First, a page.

Frederick George Mann, FRS


1898-1982.  MannOrganic Chemist; Lecturer.

Frederick George Mann was born in West Norwood, London, and attended Battersea Polytechnic Secondary School. Here he first developed his lifelong interest in chemistry and natural history. Invariably known to friends and family as 'F.G.', Mann enrolled in the University of London in 1913, at the age of sixteen, and further demonstrated his scholarly ability in chemistry.

During the Great War, in January 1916, he enlisted in the London Regiment although he was not called up until May 1917, when he was appointed to the Civil Service Rifles at Winchester. He witnessed gas warfare first-hand and was considered a good soldier. Having been diverted from his studies, after his demobilisation from the army he attained only second class honours in his degree at the University of London in 1919. Early the following year, however, he was invited to Cambridge by Sir William Pope, chair in chemistry, to work for a Ph.D. Mann soon became Pope's laboratory assistant, specialised in organic chemistry, and in 1923 became the first member of Downing College to be awarded a Ph.D. in this subject. He served as an assistant lecturer to Pope at Downing until 1930 when he was made a Fellow and appointed to a University lectureship in the natural sciences at Trinity College.

A keen sportsman who had befriended many Trinity Fellows as early as his student days, he would remain associated with the College for the rest of his life. In 1930 he married Margaret Reid Shackleton, a lecturer in geography at University College London. He was awarded a Cambridge Sc.D. in 1932. From the mid-1930s onwards he became most active as a researcher, authoring or co-authoring at least 270 articles over the next few decades. His research involvement in both the fields of organic and inorganic chemistry, however, had the result that his work was often underappreciated by those who specialised in only one of these fields. In 1946 he was appointed Reader in Organic Chemistry to the University (becoming Reader Emeritus in 1964) and was also appointed Visiting Senior Professor of Chemistry at the University of Hawaii.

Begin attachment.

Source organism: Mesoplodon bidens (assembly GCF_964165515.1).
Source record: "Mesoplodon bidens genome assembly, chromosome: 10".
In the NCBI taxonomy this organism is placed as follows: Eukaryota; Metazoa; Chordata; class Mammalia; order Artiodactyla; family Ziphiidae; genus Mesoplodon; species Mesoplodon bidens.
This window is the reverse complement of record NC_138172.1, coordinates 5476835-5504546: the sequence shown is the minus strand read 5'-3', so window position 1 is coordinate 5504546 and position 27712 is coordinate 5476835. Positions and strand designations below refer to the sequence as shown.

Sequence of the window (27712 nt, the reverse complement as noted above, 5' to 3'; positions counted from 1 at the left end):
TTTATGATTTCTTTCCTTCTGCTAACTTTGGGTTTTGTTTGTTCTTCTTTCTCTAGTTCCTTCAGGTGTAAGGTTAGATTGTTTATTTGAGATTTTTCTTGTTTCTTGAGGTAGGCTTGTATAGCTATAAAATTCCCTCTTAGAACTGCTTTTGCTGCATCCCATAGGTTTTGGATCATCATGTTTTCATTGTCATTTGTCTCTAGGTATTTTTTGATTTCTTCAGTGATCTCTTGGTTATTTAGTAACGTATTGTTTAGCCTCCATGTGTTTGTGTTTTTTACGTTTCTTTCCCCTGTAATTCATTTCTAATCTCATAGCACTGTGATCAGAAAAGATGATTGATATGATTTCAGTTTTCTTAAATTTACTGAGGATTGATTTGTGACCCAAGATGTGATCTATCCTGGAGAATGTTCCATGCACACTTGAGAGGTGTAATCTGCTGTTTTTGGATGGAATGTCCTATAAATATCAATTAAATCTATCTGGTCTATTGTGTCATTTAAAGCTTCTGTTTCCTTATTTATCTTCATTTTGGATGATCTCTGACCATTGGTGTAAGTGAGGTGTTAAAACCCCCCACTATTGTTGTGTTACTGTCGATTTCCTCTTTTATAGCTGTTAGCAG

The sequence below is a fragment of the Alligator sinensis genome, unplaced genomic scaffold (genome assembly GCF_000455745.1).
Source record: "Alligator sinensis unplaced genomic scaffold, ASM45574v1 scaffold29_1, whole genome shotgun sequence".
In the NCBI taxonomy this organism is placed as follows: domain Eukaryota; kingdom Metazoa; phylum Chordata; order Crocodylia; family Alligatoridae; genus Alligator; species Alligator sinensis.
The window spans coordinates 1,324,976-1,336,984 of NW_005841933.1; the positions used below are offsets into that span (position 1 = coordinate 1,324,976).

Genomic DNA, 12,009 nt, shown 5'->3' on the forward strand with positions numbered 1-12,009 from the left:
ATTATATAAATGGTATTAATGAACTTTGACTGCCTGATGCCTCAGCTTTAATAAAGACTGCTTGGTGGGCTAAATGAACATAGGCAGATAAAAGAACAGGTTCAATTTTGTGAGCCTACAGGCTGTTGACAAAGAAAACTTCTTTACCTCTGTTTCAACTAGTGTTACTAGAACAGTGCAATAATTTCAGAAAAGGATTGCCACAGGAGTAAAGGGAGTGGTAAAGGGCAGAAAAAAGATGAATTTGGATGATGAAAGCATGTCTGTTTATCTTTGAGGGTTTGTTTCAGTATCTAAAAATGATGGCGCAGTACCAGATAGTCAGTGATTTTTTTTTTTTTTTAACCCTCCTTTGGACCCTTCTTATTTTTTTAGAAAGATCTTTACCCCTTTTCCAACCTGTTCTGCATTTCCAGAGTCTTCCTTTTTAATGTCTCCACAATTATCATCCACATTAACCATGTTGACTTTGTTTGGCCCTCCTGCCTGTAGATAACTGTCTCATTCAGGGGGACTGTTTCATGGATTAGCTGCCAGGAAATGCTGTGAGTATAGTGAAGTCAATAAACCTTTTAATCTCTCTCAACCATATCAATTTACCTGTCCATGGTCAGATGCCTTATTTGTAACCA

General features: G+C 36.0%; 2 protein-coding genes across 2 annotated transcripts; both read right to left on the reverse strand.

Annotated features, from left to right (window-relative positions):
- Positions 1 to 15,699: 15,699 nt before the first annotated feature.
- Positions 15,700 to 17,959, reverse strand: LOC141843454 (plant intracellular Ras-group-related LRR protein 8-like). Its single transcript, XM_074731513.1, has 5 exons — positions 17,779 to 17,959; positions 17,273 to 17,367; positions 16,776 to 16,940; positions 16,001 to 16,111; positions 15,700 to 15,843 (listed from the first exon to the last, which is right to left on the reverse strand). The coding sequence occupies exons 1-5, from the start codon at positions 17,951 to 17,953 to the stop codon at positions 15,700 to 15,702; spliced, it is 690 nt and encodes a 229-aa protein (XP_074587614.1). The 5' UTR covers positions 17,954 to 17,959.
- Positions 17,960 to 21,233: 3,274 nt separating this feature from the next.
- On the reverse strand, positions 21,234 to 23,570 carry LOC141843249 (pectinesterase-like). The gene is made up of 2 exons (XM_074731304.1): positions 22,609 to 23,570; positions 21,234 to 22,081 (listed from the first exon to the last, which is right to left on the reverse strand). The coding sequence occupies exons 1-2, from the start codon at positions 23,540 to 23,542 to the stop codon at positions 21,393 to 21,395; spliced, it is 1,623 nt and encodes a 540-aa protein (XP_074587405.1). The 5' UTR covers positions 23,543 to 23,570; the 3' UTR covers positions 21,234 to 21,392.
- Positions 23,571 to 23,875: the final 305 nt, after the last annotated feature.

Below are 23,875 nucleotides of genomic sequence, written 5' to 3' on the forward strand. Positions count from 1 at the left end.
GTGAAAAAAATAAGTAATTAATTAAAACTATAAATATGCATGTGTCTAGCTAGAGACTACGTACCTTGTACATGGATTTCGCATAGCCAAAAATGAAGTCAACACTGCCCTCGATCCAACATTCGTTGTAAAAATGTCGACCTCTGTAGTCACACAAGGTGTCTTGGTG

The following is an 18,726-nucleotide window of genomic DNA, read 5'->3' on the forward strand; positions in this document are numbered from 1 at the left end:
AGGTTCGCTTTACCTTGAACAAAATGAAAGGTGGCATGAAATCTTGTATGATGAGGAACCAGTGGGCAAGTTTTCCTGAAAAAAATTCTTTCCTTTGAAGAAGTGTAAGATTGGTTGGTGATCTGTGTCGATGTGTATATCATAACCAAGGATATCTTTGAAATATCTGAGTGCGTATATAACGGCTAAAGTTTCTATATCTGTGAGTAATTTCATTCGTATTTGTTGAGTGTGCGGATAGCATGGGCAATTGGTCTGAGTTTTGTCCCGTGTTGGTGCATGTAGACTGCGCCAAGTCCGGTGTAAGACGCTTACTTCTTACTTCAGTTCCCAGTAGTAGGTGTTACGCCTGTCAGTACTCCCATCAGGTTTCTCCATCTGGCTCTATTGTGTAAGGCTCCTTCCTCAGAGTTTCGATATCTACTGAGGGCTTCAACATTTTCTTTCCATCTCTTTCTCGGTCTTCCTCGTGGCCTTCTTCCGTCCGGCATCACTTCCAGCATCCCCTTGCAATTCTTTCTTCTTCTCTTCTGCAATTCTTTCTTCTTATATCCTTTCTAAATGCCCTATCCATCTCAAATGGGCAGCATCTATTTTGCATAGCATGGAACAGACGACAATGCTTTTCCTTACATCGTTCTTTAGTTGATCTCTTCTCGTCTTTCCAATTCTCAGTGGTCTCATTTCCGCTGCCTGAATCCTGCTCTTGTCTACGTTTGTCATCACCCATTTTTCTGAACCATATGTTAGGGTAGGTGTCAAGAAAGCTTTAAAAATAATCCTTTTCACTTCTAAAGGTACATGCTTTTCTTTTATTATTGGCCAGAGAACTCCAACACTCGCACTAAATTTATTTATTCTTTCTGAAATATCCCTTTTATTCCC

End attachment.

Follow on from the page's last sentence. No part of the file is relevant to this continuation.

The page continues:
Mann served on the Council of the Chemical Society for a few terms as well as the Council of the Royal Institute of Chemistry, of which he was vice-president from 1958-61. He also worked as a consultant for I.C.I. His most successful publication was Practical organic chemistry (Longman, London, 1936), which he co-authored with B.C. Saunders and remained in print for very many years. He was elected a Fellow of the Royal Society in 1947 although in his later years he came to feel that his work was never fully appreciated by either that society or the Chemical Society. He retired from his university teaching post in 1964.

Mann travelled less in his later years, although he did speak at conferences in Denmark, France and Bavaria and also visited the United States on a few occasions, including one lengthy visit during 1967. He continued to work at his research laboratory up until the early 1970s, when his health began to decline rapidly. Shortly after completing his entertaining memoir Lord Rutherford on the Golf Course, which he published at his own expense in 1975, he developed Alzheimer's disease. As a result, during the last six years of his life he could no longer deal with correspondence or other responsibilities, these being tasks that were now performed for him by his second wife Barbara.

A detailed review of his scientific work by I.T. Millar, as well as a list of his numerous publications, appears in Bibliographical Memoirs of Fellows of the Royal Society, vol. 30 (November 1984), pp 421-41.  Trinity College Library: Mann

Memorial inscription Translation


annos lii socius.  Et hic et in academia lector
rerum chemicarum scientiam discipulis dilectus
docebatque augebatque.  Quodcumque rectum
uerumque arbitrabatur acriter defendebat.
Obiit a.s. mcmlxxxii suae aetatis lxxxv.

Frederick George Mann was a Fellow for fifty-two years.  Popular amongst the students, as both Lecturer in the College and Reader in the University, he taught and furthered the science of chemistry.  He fiercely defended whatever he considered right and true.  He died in 1982 at the age of eighty-four.

Frederick George Mann

Brass located on the north wall of the Ante-Chapel. 
Inscription text by Francis Henry Sandbach.



Mann brass




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Frederick William Maitland


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